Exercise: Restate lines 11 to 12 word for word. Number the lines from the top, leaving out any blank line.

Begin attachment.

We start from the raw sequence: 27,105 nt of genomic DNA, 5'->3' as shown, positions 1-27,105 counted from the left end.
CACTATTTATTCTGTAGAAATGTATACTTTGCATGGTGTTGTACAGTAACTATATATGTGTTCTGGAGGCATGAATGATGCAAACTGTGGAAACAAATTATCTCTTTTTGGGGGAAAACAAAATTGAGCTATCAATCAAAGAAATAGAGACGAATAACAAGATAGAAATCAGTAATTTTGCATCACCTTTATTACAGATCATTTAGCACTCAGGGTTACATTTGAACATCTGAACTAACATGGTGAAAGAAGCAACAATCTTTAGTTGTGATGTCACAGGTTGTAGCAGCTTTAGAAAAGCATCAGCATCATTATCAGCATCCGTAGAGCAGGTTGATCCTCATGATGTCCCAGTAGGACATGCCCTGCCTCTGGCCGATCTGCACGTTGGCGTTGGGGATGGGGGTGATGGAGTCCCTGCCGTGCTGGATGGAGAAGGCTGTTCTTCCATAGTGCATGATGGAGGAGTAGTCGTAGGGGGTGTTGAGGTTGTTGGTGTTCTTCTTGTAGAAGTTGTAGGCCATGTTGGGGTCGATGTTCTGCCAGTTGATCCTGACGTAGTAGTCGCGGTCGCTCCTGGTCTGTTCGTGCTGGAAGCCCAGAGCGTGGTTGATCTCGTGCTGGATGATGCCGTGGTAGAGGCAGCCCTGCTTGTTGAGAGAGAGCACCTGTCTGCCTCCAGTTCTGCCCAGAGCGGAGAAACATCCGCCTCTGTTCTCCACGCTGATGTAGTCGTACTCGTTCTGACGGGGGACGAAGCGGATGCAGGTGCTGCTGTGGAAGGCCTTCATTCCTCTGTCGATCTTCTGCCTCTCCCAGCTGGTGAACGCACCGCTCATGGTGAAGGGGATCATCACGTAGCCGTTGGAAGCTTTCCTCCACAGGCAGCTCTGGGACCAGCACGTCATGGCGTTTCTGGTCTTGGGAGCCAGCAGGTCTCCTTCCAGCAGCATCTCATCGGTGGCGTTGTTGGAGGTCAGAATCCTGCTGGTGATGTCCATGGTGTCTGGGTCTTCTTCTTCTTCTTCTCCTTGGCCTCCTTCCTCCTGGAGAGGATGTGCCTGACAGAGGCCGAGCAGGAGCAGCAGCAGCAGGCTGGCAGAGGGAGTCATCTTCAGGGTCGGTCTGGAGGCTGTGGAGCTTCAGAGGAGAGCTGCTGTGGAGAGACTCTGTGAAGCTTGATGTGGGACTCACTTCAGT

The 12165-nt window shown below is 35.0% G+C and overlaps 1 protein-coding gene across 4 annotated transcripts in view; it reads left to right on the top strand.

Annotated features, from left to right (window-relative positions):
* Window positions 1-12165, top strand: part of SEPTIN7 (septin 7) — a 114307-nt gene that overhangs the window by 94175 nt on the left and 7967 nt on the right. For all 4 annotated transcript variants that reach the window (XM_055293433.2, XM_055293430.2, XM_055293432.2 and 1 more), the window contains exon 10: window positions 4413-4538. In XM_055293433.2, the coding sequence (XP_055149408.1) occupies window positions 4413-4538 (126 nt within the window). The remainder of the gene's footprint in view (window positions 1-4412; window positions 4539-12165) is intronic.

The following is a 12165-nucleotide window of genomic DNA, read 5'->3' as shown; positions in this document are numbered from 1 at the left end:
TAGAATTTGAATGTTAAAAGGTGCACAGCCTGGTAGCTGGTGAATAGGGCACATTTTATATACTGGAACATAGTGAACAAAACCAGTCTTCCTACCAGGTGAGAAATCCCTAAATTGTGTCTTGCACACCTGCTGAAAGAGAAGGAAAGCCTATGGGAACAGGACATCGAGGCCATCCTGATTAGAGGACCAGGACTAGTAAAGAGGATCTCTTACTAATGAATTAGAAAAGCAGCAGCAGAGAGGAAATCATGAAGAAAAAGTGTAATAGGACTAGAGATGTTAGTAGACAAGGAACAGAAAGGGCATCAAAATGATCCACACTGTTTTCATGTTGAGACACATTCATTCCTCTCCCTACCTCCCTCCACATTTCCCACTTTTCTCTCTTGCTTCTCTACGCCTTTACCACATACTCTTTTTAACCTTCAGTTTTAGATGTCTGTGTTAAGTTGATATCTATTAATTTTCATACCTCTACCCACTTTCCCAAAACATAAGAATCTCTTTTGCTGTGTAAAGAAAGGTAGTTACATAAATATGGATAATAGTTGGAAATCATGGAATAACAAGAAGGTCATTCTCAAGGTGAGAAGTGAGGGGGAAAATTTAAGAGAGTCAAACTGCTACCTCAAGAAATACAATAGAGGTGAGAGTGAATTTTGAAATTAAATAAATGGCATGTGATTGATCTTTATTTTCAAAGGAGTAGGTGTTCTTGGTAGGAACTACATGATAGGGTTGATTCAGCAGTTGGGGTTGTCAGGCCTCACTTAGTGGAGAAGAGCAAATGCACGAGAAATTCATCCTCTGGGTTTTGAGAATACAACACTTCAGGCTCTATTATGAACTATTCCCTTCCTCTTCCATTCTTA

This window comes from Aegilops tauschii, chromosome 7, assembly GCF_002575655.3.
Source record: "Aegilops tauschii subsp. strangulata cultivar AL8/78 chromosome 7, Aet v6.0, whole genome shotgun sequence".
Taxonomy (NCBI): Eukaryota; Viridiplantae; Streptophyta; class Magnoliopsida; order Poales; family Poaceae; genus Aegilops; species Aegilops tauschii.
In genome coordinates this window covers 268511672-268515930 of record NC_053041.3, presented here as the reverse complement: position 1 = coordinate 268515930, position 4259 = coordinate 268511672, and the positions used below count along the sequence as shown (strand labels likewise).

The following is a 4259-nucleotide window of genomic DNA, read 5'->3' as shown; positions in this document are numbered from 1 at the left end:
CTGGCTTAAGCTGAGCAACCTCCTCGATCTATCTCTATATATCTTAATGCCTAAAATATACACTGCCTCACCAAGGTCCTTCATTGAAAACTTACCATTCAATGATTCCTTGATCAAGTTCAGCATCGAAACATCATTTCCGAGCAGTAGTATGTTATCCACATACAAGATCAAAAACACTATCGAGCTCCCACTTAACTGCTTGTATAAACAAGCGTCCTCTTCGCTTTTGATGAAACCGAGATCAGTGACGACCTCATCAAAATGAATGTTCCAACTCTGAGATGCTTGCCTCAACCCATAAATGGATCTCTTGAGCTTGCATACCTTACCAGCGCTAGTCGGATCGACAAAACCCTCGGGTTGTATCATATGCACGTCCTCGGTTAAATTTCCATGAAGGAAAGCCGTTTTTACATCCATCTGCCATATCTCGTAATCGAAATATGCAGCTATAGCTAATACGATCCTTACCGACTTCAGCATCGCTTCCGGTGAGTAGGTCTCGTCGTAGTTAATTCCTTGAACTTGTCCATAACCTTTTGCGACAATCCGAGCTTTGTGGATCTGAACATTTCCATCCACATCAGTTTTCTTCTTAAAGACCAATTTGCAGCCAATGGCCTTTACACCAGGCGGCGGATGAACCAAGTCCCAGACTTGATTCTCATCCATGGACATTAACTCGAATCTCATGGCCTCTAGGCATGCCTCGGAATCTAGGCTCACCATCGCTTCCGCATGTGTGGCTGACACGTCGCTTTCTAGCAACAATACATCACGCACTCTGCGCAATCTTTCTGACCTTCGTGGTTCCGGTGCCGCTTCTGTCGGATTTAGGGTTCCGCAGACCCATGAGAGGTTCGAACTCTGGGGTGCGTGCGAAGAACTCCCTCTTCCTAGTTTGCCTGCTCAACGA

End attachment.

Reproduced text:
In genome coordinates this window covers 268511672-268515930 of record NC_053041.3, presented here as the reverse complement: position 1 = coordinate 268515930, position 4259 = coordinate 268511672, and the positions used below count along the sequence as shown (strand labels likewise).

The following is a 4259-nucleotide window of genomic DNA, read 5'->3' as shown; positions in this document are numbered from 1 at the left end: